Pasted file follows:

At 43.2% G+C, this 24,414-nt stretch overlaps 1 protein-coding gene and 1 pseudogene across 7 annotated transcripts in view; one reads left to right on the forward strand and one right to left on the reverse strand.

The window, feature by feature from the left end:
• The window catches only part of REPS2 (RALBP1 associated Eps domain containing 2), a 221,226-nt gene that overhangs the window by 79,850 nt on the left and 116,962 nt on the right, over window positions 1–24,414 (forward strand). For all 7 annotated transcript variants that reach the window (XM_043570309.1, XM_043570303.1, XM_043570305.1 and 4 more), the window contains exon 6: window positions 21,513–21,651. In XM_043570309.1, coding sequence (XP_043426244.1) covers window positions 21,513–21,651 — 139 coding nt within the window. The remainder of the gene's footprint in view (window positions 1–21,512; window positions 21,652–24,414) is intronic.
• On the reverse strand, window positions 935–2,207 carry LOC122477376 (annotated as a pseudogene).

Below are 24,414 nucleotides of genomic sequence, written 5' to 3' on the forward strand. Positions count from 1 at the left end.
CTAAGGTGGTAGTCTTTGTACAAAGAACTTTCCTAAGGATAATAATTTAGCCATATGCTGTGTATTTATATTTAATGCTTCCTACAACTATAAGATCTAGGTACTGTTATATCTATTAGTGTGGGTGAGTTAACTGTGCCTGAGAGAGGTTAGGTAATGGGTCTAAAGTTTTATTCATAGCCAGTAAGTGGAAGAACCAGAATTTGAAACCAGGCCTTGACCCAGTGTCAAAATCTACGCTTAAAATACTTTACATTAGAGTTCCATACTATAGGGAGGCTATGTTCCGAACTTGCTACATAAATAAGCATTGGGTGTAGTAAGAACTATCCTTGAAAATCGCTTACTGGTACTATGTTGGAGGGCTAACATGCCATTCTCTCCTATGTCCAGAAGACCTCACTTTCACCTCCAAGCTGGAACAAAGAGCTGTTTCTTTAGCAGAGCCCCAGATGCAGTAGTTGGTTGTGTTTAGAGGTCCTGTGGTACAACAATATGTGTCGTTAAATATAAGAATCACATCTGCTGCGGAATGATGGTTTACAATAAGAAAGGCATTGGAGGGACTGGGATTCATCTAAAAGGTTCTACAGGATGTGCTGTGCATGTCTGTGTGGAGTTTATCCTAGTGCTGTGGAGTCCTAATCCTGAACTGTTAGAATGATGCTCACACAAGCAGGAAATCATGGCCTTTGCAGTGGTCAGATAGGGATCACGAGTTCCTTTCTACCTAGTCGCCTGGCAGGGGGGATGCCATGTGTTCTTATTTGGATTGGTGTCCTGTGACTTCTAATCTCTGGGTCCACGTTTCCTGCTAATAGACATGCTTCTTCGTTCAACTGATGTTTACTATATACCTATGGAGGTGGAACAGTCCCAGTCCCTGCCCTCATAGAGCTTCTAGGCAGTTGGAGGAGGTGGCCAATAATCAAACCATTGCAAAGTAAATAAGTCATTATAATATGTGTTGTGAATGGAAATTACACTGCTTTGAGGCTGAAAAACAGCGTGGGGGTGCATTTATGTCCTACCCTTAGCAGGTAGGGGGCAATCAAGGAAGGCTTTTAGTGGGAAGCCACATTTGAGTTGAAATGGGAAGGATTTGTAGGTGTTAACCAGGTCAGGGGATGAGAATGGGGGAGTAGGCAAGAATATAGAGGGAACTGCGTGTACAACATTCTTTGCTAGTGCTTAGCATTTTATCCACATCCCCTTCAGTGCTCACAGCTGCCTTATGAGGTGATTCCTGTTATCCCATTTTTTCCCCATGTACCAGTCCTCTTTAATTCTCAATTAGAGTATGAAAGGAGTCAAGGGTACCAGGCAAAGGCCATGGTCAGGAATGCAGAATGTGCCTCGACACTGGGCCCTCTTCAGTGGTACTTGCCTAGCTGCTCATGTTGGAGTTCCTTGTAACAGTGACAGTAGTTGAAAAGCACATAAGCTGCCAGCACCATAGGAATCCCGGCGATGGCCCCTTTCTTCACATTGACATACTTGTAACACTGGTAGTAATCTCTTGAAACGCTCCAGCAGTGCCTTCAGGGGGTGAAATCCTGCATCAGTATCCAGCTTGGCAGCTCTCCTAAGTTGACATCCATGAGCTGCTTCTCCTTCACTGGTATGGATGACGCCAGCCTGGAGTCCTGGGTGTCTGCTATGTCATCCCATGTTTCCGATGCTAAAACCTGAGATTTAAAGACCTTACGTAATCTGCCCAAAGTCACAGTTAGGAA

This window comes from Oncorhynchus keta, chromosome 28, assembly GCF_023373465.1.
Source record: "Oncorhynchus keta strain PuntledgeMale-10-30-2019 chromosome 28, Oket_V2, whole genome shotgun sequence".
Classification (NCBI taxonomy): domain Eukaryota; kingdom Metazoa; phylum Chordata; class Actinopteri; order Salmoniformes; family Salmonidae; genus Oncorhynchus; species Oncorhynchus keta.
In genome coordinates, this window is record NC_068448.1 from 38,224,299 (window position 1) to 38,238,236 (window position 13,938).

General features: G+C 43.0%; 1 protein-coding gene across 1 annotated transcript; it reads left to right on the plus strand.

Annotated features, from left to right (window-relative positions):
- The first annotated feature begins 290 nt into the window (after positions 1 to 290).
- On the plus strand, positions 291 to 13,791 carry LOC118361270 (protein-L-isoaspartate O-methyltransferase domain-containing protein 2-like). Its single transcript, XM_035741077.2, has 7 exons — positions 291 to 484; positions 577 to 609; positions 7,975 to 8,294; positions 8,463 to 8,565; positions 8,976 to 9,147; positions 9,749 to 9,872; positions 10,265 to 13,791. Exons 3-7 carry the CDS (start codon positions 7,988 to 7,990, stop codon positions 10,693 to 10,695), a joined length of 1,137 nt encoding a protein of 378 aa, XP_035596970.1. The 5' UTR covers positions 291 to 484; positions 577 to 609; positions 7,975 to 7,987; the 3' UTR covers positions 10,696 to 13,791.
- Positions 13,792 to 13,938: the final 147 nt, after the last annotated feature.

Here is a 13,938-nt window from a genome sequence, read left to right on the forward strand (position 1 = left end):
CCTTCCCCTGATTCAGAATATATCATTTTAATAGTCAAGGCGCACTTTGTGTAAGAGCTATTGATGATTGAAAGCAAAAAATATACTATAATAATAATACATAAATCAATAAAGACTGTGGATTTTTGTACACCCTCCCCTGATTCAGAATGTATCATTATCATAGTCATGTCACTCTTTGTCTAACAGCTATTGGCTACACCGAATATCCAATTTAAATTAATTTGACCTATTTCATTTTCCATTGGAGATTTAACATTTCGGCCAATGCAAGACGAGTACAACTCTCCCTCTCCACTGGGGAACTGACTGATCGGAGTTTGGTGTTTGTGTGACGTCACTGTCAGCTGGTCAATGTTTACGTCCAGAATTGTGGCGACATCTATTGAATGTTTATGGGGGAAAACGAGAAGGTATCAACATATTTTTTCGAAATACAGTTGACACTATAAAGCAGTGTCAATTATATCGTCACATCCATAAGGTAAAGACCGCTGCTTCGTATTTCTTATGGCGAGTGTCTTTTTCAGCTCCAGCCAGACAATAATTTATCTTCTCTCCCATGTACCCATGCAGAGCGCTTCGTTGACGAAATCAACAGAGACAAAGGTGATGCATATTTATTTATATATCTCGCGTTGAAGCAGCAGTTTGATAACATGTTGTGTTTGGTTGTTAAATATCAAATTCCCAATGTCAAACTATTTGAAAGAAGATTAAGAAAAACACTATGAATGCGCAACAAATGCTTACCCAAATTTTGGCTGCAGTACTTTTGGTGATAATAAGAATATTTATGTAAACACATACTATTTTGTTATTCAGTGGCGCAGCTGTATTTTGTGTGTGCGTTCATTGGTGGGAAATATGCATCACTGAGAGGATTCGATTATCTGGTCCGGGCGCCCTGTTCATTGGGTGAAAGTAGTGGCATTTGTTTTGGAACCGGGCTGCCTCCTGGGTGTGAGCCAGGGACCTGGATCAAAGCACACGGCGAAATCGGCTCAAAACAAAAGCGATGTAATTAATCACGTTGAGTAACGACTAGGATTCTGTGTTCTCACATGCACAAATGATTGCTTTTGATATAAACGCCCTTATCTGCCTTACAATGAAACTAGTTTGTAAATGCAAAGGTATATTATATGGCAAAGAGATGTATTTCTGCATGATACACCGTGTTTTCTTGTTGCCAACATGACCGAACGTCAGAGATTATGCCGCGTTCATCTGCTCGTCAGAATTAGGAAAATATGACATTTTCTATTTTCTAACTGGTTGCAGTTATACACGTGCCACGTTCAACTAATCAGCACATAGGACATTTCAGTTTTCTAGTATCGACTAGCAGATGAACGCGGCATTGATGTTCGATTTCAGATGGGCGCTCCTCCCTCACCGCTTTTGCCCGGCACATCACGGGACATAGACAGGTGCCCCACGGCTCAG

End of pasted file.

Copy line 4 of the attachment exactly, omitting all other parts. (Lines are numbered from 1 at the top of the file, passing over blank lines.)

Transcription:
• On the reverse strand, window positions 935–2,207 carry LOC122477376 (annotated as a pseudogene).